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The present paper aims at discovering what type of feedback Serbian teachers resort to when correcting their students’ mispronounced words or utterances. To accomplish the previously stated aim of the study, we conducted a survey investigating teachers’ preferences for specific types of corrective feedback and the results indicate that the most frequently employed type of feedback among Serbian EFL teachers is recast, whereas the least preferred one is direct or explicit correction. The total of 55 teachers from primary, secondary schools and colleges participated in the survey.
Farzaneh Shadloo, Hesamoddin Shahriari Ahmadi and Behzad Ghonsooly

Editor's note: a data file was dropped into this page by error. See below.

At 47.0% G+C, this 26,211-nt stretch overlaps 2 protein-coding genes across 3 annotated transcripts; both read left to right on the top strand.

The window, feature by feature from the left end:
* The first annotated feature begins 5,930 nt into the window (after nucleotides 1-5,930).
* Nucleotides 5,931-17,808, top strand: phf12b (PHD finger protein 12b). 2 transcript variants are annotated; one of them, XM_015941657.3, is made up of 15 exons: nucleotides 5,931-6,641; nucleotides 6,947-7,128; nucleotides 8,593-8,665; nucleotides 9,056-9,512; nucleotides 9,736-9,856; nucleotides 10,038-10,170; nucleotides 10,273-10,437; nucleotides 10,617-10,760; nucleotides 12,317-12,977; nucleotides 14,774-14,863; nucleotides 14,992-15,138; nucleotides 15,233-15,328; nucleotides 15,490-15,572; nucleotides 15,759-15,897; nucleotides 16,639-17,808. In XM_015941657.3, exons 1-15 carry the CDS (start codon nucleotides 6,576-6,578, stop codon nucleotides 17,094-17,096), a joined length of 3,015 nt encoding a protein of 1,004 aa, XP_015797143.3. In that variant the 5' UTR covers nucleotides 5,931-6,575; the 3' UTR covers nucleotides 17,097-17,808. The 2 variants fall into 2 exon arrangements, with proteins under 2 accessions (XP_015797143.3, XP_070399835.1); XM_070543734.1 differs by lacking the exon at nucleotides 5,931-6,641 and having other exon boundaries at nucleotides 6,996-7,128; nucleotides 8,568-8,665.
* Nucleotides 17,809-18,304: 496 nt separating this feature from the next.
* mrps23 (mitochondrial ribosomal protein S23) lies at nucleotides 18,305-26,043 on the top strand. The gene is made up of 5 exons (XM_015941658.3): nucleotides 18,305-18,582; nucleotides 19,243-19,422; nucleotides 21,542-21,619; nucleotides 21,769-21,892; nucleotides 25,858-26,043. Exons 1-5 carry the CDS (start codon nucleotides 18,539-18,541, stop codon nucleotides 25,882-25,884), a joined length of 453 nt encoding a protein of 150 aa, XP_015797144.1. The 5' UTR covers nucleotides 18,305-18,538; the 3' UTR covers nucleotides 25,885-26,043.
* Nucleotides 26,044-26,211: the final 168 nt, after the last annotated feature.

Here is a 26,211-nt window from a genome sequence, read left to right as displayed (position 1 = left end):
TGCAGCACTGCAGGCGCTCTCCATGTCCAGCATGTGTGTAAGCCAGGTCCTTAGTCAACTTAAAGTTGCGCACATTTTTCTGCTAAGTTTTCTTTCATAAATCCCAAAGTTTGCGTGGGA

To predict syntactic complexity in second/foreign language writing, some studies have advocated the use of T-unit and clausal subordination measures while others have argued for the use of phrase-based measures. This study seeks to identify syntactic features that can be regarded as discriminators among different levels of writing quality. For this purpose, a corpus of argumentative essays by EFL learners was compiled and then the essays were rated and placed into three groups of high-rated, mid-rated, and low-rated essays. The corpus was then coded and analysed for both phrasal and clausal features. The phrasal features were manually coded based on the development scheme hypothesized by Biber, Gray and Poonpon (2011) for academic writing, and the clausal features were analysed using the online L2 Syntactic Complexity Analyzer developed by Lu (2010). A separate ANOVA test was used to compare the three groups of essays for each of the phrasal and clausal features. The findings of the current study demonstrated that subordination and dependent clauses were not good indicators of different writing qualities in our corpus. Also, the pattern of noun phrase complexity predicted by Biber et al. (2011) was not observed across argumentative essays from three different levels of writing quality.